Saturday, April 30, 2016

History of the Cold War #15--The Players, The Strategies That Ended Communism

Leonid Breshnev was in power from 1964-1982. The parody below stars Mr. Dursley and makes fun of Soviet society.

Even though the Soviet people started to see the weaknesses in their country, they still couldn't talk about it--at least in public. Public opinions were scrutinized and monitored: a person's public facade was different than his private behavior, his conversations among friends and family. It was called Marxist-Lenin talk in public. People started living a double life. How long would people tolerate this double life?

"The split between the public and the private self, official and unofficial language, outward conformity and inward dissent...I applaud conduct by the state I would never endorse in private life." Timothy Garton Ash, historian.

The Prague Spring of 1968

I marvel as I walk and drive through the most beautiful spring I have ever seen. The trees bursting with pink, purples, and yellows are everywhere. The redbuds are stunning.Yet, is it really the most beautiful I've ever seen? Probably not. The feeling is because spring goes so fast. We are not ready for it to pass.

The unrest started in Poland triggered by concern over declining growth rates, agriculture failures, and keeping up with Western growth. Intellectuals spoke out, but most were arrested. The voices died out.

Alexander Dubcek was the leader of Czechoslovakia and vowed to give socialism a human face. His country too was faced with economic stagnation and so he implemented changes, and planned to implement the "democratization of the entire socio-politico system." Censorship, eased, dialogue began. Revolting students were placated. Hope emerged.

The hope made its way to Poland, and Moscow got nervous.  The Soviets feared a break in the communist block. Brezhnev met with Dubcek and demanded re-implementation of censorship and media control.

Warsaw Pact troops moved into Prague on the night of August 20, 1968. Dubcek was arrested along with other Czech reformists and taken to Moscow. The rise to democracy ended as quickly as it started--like spring. Yet there is a perceivable shift. When the troops entered the country, they are booed. Protests in Yugoslavia, Romania, China and even a small demonstration at Lenin's tomb, reveal a united, eastern world discontent with the way things are.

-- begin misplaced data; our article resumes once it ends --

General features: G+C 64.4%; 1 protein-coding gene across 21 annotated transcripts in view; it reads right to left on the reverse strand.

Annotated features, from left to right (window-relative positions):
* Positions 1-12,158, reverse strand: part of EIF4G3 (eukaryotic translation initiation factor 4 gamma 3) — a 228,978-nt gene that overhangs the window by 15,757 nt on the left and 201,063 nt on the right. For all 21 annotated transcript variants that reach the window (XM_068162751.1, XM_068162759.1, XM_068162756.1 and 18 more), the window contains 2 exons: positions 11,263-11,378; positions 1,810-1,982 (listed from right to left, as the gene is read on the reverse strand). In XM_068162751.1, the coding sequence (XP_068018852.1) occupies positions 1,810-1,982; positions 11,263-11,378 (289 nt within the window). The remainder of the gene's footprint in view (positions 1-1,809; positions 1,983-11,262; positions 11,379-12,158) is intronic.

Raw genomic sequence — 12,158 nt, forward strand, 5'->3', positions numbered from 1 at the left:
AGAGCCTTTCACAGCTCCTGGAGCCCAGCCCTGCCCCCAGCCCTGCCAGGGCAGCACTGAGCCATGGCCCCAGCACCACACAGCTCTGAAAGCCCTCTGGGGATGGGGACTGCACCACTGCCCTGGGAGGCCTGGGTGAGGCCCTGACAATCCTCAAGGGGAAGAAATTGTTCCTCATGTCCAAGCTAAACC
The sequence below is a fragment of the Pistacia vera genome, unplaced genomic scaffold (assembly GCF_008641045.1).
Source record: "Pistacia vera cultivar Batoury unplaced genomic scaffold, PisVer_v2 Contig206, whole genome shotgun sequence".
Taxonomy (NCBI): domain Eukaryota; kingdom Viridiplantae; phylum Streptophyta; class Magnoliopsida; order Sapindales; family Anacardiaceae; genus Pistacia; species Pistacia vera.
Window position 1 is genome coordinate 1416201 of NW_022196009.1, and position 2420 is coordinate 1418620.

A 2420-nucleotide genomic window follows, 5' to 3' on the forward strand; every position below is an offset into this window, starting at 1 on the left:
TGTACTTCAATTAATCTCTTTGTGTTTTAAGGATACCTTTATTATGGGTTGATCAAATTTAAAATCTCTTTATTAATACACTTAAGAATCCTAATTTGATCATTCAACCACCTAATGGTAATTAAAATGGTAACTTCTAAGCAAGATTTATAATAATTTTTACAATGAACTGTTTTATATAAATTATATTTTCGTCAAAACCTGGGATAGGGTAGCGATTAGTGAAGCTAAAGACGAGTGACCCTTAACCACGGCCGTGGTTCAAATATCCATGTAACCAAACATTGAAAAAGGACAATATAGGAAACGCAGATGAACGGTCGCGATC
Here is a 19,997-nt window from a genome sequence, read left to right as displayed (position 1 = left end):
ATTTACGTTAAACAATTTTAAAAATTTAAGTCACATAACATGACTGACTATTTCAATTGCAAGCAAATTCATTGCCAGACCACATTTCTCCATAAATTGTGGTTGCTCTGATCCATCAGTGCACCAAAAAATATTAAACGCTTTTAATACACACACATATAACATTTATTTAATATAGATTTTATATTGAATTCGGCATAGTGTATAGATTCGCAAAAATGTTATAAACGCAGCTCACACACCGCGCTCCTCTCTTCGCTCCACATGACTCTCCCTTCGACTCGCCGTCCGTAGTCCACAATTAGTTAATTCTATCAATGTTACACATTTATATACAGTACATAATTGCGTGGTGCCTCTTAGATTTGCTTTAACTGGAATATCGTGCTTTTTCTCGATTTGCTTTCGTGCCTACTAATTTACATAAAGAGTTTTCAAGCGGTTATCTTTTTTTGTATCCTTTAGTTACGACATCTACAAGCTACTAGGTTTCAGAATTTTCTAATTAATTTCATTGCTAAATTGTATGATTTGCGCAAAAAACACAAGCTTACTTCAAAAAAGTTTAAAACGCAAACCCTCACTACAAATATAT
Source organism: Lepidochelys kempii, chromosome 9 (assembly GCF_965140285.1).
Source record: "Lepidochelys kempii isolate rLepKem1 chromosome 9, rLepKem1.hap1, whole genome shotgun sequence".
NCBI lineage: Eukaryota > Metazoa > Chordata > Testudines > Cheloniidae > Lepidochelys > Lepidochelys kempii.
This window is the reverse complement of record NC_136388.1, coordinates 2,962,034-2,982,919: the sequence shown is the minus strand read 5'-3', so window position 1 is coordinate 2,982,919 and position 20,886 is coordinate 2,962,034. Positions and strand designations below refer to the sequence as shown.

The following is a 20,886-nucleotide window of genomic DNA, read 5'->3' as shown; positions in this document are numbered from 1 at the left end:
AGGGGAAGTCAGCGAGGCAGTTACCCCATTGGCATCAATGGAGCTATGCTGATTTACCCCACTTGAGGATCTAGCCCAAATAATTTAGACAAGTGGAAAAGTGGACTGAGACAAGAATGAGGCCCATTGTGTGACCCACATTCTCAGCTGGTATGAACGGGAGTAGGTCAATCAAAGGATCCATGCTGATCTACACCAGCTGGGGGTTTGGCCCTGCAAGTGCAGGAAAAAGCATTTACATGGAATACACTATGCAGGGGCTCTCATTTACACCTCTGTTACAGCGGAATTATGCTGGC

The United States protested the Soviet stop to freedom in Czechoslovakia, because they feared nuclear confrontation. From the Cold War, by Isaacs and Downing:

Events in the mid 1960s blurred the image of the two superpowers in the Cold War. It was hard to see the US as freedom's champion when race riots protested inequalities, and police clubbed and tear-gassed anti-war protesters outside the hotel where the Democratic leadership was gathering. On the other hand, the failure of the Communist system to feed the Soviet people without grain from the United States, and the crushing of the Prague Spring with tanks, tarnished a government that claimed to rule on the people's behalf. The Soviet invasion of Czechoslovakia ended for decades a possible third way in East Europe, and the possibility of liberal reform within the communist bloc.

John Gaddis, professor of Cold War History at Harvard University writes, “Brezhnev’s problem was that the Communist Party of the Soviet Union like all other ruling communist parties, drew its authority from its claim to historical infallibility: that left it vulnerable when events failed to follow the script. Once it became clear that that was happening, there was little left—apart from a morally and legally indefensible use of force, as in Czechoslovakia—to justify the party’s existence. Its legitimacy rested on an increasingly implausible ideology, and nothing more.” 

Little pockets kept the faith in Prague--one of those pockets held the playwright Vaclav Havel. The story of the spirited writer doesn't die. When he is imprisoned, he writes. For four years, it is he who puts a face on his country through his writings. John Gaddis writes: “That (prison time), gave Havel the motive and the time, through his essays and plays to become the most the most influential chronicler of his generations disillusionment with communism. He was, it has been said, a Lennonist rather than a Leninist.— He did not call for outright resistance: given the state’s police powers, there would have been little point in that. Instead he encouraged something more subtle, developing standards for individual behavior apart from those of the state. People who failed to do this, he wrote, “confirm the system, fulfill the system, make the system, are the system.” But people who were true to what they themselves believed—even in so small a matter as a brewer deciding to brew better beer than the official regulations called for—could ultimately subvert thee system.” 

I love that the spirit of the revolution, what has been called a great part of the cumulative effect in breaking the back of communism, came from the power of the pen and not the force of the sword--that it's greatest influence emphasized the best of the spirit of man.

This spirit was set into motion by the Conference on Security and co-operation in Helsinki in 1975...continued in CW #16.